11/19/99, El Rey Theatre, Los Angeles
Okay, I'll get this out of the way: Rue the day Dead Can Dance ever broke up, if only because it seems like it's been forever since we've heard from Brenda Perry. While Lisa Gerrard released two solo works, he continued to tease us with the possibility of one.
We got there late because I couldn't get off work any earlier, and then we had to whisk down to L.A. The show had started fairly early, so unfortunately we missed nearly all of Kristin Hersh. Upon entering however, I heard a spine-tingling rendition of my favorite song, "Your Ghost."
As we waited for Brendan Perry to take the stage, I thought, "Thank God we are in the El Rey Theatre." It's the most lovely venue you can imagine, with tasteful art nouveau decor, just the right size, and plenty of room for everyone to see. I seriously couldn't remember the last time I attended a show where there was no pushing*. Considering how late we were, I thought us lucky to find a spot to stand in so close and still be very comfortable.
It felt funny seeing Perry with a-- well, normal band... no guy dancing in a monk's robe, looking like he's just walked in from a Dungeons & Dragons convention, no endless parade of ancient, obscure musical instruments. We used to laugh at how for every song DCD played live, Perry would be busting out a hurdy-gurdy, giant gong, or harp that can only be found at Macchu Picchu. In spite of this, his new material surprised me with its ambience and depth. I heard pieces of Daniel Lanois, or glimpses of Chris Isaak as Perry showed off parts of his voice I had never experienced. Sure, he's always been better live than in the studio, but now he's showing such versatility.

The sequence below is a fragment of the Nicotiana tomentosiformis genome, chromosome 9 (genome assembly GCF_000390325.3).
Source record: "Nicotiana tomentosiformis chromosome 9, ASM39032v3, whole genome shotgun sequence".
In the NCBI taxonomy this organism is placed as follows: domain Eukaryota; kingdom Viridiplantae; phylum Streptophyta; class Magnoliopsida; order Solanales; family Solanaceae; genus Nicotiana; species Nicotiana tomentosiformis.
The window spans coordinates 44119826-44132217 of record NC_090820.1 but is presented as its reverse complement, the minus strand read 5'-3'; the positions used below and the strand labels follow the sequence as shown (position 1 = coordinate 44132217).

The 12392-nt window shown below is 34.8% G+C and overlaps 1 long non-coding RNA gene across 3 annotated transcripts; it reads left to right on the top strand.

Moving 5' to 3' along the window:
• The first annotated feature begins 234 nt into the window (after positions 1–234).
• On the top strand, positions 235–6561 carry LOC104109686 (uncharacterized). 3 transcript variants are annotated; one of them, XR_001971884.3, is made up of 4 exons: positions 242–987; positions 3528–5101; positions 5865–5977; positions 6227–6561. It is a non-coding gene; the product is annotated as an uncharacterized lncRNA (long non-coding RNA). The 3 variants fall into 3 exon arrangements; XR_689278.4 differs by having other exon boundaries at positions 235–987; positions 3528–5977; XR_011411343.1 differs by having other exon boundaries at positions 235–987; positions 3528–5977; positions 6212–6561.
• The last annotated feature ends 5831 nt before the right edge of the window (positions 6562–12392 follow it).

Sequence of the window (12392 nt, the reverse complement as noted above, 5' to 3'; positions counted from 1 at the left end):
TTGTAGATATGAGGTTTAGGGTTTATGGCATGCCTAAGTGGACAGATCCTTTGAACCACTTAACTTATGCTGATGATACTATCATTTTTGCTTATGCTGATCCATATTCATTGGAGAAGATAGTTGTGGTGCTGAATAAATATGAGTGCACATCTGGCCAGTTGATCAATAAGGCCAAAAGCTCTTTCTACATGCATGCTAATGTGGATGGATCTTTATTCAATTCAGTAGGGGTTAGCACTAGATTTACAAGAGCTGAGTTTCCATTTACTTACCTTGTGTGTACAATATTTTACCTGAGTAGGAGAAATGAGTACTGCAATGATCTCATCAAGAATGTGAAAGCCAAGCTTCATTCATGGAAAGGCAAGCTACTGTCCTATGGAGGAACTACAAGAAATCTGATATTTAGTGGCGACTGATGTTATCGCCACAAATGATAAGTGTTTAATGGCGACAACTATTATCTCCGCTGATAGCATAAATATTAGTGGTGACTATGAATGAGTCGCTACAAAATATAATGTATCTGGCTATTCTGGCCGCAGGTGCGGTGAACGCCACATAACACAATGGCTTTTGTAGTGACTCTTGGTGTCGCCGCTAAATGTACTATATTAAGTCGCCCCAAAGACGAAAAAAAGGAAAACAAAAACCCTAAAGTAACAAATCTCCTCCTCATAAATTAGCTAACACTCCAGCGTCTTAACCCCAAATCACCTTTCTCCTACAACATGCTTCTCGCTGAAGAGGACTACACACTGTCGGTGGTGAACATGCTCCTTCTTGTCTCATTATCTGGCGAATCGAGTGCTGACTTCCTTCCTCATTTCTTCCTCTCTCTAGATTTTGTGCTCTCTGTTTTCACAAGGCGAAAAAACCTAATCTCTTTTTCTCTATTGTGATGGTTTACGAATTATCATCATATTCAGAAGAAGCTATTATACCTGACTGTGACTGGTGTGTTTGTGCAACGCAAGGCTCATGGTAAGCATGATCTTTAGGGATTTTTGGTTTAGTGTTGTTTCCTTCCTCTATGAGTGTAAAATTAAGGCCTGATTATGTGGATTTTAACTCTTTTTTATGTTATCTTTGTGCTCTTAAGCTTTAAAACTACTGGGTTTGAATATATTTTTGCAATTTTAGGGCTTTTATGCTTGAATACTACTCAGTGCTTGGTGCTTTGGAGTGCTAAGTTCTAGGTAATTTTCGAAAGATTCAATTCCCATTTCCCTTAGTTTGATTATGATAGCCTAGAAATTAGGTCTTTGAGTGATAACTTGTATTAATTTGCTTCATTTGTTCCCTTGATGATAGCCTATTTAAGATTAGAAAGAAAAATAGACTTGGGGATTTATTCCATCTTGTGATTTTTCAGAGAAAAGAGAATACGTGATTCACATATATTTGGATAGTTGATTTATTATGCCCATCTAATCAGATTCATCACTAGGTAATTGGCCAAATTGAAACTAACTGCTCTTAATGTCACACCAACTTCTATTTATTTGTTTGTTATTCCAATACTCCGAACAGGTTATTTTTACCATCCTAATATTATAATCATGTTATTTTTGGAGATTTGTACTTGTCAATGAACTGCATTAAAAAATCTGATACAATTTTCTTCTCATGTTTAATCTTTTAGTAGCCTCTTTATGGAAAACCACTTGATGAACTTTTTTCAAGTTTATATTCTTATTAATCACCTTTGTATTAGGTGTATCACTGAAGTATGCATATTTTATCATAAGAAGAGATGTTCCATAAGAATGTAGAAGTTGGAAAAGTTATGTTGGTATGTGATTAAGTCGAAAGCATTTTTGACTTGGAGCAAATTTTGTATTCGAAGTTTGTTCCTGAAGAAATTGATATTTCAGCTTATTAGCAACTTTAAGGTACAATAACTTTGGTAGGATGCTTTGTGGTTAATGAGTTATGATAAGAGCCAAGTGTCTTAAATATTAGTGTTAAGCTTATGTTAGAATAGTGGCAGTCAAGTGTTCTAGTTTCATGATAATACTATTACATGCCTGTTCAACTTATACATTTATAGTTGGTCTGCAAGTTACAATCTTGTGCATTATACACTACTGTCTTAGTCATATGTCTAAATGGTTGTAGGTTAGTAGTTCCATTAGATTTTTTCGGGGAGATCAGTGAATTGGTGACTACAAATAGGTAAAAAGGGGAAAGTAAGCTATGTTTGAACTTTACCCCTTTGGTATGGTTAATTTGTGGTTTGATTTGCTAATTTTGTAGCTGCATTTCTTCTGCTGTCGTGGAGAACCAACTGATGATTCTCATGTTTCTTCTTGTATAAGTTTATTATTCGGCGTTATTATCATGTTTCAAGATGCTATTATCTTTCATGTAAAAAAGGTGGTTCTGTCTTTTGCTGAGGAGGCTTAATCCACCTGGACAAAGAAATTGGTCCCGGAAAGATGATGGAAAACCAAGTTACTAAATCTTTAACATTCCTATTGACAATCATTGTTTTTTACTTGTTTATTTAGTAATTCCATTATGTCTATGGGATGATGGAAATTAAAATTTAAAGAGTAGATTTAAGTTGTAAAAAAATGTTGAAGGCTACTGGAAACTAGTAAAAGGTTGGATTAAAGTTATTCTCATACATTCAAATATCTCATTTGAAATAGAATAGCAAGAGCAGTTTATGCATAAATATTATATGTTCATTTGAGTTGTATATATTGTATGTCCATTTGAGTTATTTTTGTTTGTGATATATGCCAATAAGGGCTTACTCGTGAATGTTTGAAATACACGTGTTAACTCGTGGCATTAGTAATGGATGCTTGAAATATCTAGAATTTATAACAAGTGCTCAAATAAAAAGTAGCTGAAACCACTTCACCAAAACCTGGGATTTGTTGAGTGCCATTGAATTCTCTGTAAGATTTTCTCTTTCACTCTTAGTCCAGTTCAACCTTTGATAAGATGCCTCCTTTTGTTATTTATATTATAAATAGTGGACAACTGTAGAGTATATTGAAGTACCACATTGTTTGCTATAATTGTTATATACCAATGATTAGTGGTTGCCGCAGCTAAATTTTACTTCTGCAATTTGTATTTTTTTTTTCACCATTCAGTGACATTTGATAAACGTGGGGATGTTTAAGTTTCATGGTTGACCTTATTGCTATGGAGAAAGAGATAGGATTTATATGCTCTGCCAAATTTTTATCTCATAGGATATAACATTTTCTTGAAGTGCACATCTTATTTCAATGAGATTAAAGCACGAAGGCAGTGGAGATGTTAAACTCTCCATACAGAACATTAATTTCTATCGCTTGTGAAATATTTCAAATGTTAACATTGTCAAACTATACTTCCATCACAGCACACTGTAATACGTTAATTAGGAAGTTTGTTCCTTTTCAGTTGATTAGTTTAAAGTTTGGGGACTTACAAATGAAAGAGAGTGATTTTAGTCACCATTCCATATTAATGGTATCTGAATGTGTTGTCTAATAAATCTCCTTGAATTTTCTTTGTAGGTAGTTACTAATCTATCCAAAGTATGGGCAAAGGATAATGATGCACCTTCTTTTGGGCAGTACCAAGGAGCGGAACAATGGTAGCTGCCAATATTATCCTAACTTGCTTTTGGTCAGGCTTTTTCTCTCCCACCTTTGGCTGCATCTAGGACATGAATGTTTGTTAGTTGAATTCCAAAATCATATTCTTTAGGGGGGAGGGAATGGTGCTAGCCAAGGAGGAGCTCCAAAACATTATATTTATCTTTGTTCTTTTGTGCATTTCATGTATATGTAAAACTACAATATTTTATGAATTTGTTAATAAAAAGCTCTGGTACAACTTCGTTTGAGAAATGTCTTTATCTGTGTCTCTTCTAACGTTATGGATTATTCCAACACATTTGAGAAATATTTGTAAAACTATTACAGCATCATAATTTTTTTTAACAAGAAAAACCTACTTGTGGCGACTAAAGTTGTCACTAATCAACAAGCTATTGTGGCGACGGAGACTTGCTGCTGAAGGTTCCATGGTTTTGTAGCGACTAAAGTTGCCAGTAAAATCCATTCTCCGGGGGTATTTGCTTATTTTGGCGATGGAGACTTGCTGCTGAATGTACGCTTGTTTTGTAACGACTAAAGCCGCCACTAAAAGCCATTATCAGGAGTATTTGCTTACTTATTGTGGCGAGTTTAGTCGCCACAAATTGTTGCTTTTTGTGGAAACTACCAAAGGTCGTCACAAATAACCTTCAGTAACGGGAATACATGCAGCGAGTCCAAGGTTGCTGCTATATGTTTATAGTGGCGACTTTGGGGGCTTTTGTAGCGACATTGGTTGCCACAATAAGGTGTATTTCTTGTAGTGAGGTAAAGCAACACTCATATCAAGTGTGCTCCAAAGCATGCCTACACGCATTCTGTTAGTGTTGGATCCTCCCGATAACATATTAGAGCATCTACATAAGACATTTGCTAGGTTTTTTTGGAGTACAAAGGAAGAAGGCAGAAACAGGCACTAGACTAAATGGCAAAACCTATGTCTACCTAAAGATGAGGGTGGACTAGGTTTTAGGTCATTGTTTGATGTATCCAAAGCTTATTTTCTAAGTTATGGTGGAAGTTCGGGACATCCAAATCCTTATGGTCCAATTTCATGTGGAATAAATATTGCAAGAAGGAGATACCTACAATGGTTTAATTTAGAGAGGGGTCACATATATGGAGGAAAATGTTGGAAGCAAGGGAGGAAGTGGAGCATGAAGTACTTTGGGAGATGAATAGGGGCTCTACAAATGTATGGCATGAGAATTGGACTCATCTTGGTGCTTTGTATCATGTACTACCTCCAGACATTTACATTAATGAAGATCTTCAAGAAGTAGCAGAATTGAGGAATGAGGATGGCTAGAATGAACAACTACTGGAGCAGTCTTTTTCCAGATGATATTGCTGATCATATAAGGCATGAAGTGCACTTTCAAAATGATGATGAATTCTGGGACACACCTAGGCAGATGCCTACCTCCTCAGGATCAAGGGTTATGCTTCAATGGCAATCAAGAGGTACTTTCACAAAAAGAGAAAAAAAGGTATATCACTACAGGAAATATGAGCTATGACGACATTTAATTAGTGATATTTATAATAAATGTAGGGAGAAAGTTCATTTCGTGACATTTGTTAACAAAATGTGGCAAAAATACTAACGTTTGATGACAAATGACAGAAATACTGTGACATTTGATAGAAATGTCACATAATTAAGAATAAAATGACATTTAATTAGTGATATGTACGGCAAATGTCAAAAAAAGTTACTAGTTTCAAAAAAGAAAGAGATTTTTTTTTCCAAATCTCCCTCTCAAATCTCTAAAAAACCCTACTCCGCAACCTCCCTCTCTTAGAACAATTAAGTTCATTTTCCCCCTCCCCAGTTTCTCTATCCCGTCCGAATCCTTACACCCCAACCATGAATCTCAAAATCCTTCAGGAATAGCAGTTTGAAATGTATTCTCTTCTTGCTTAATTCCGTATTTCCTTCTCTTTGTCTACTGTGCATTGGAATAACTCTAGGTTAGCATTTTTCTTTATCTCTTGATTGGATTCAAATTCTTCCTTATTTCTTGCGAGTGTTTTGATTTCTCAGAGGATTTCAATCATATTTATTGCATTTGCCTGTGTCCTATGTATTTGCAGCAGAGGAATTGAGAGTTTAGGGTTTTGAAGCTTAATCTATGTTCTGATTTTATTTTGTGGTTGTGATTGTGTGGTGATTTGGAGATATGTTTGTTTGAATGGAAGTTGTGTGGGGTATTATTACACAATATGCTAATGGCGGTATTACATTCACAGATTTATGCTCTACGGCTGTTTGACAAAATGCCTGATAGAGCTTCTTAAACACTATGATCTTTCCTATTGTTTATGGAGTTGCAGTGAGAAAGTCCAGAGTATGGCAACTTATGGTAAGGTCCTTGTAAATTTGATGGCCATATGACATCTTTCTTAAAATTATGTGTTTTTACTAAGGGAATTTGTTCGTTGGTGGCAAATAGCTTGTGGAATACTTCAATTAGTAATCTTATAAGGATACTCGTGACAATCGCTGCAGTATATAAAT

Perry kept the crowd really excited with lots of older material including "I Can See Now/American Dreaming," a really cool and tripped-out version of "The Ubiquitous Mr. Lovegrove," and even took on This Mortal Coil's, "Song of the Siren," time #1 when I started to cry. He also included covers of Tim Buckley and The The. Later in the set they performed "In Power We Entrust The Love Advocated," time #2 when I started to cry.
DCD sawn asunder, I counted myself amongst the many in mourning, finding Lisa Gerard's solo music almost bizarre without Brendan Perry's touch. It did grow on me though-- I love it now, and would drop anything to go see her. But this is supposed to about Perry. I missed his music so much, and can't be more thankful for Eye of The Hunter--a lush and haunting folk record-- and hopefully more performing!
*Idiot alert! One guy at some point chimed, "Where's Lisa?" I was like, "Great! The show's over!!" Luckily either Perry's temper has mellowed or the comment didn't reach the stage.